Pergolide protects dopaminergic neurons in primary culture under stress conditions

Gille, G.; Rausch, W.-D.; Hung, S.-T.; Moldzio, R.; Janetzky, B.; Hundemer, H. P.; Kolter, T.; Reichmann, H.
May 2002
Journal of Neural Transmission;May2002, Vol. 109 Issue 5/6, p633
Academic Journal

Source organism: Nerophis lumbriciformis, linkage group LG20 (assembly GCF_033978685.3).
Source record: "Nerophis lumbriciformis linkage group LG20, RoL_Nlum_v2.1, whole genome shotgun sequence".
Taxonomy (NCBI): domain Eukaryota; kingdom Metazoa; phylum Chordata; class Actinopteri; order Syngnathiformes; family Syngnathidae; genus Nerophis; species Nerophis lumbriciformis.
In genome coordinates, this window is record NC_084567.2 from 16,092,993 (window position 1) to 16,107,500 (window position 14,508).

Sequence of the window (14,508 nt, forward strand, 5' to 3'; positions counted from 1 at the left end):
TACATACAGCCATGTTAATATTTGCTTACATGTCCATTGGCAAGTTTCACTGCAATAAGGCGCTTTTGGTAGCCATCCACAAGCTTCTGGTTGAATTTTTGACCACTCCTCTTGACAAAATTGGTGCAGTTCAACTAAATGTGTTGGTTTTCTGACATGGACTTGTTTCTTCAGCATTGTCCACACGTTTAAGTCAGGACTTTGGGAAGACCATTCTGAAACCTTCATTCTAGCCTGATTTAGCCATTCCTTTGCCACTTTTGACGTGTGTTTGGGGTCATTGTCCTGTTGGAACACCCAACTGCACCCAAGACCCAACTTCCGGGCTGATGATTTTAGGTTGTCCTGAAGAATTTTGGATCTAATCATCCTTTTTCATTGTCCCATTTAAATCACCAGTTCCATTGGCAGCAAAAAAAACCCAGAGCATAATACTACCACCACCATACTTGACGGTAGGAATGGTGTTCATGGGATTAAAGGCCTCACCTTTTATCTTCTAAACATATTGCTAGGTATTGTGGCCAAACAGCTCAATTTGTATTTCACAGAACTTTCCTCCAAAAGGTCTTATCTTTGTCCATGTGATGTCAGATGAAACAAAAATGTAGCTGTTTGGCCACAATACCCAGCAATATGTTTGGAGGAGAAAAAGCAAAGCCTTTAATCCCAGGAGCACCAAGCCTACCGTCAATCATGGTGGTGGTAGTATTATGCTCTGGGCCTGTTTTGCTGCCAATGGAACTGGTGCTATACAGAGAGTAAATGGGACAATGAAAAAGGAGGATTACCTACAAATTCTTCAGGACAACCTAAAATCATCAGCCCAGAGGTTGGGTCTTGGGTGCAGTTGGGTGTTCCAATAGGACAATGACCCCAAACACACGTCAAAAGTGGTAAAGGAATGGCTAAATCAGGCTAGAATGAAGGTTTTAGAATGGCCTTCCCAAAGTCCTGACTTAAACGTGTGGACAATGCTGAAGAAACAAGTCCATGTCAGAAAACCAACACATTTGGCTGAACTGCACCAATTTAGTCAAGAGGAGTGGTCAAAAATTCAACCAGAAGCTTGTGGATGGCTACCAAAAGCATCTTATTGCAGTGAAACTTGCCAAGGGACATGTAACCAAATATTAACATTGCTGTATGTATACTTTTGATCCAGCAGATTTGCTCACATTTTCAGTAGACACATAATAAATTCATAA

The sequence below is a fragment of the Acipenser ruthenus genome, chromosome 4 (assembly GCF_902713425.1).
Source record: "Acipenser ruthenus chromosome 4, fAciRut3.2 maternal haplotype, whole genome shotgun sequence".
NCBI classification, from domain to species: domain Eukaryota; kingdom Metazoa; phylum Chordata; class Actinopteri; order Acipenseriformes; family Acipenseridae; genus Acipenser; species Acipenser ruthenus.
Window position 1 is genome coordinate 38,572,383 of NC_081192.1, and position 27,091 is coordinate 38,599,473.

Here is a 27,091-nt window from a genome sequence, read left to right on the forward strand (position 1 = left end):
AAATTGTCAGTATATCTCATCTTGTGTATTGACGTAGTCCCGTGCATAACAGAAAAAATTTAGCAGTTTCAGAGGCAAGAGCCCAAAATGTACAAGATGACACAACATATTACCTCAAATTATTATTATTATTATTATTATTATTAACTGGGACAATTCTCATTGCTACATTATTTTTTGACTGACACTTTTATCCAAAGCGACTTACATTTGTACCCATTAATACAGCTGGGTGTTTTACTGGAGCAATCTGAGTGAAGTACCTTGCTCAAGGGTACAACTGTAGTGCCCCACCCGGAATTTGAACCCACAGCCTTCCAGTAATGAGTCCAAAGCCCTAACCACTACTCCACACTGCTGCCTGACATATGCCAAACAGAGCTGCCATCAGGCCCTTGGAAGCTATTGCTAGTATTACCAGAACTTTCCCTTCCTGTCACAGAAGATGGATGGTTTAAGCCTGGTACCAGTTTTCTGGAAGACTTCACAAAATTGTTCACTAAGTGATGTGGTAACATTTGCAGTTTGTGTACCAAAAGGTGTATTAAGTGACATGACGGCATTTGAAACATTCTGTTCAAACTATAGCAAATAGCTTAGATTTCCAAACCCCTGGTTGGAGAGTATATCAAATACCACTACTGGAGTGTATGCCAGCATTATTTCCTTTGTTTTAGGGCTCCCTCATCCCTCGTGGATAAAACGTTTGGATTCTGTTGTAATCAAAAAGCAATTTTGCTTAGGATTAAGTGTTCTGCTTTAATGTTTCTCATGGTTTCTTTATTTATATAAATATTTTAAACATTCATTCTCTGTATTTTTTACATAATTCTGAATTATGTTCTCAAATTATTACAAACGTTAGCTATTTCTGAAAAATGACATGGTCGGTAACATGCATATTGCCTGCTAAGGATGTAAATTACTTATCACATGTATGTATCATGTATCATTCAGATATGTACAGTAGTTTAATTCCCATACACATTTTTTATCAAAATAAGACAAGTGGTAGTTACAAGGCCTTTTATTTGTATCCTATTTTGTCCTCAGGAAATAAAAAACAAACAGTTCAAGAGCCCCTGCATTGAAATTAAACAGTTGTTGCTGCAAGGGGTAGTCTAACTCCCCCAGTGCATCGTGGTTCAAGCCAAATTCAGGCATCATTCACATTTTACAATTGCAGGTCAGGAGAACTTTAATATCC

Summary. Dopamine agonists are an important therapeutic strategy in the treatment of Parkinson's disease. They postpone the necessity for and reduce the required dose of L-3,4-dihydroxyphenylalanine (L-DOPA) medication thus protecting against the development of motor complications and potential oxidative stress due to L-DOPA metabolism. In primary cultures from mouse mesencephalon we show that pergolide, a preferential D2 agonist enhanced the survival of healthy dopaminergic neurons at low concentrations of 0.001 μM. About 100 fold higher concentrations (0.1 μM) were necessary to partially reverse the toxic effects of 10 μM 1-methyl-4-phenylpyridinium (MPP+). Pergolide was equally effective in preventing the reduction of dopamine uptake induced by 200 μM L-DOPA. Furthermore, between 0.001–0.1 μM it also reduced lactate production thus promoting aerobic metabolism. The present findings suggest that pergolide protects dopaminergic neurons under conditions of elevated oxidative stress.


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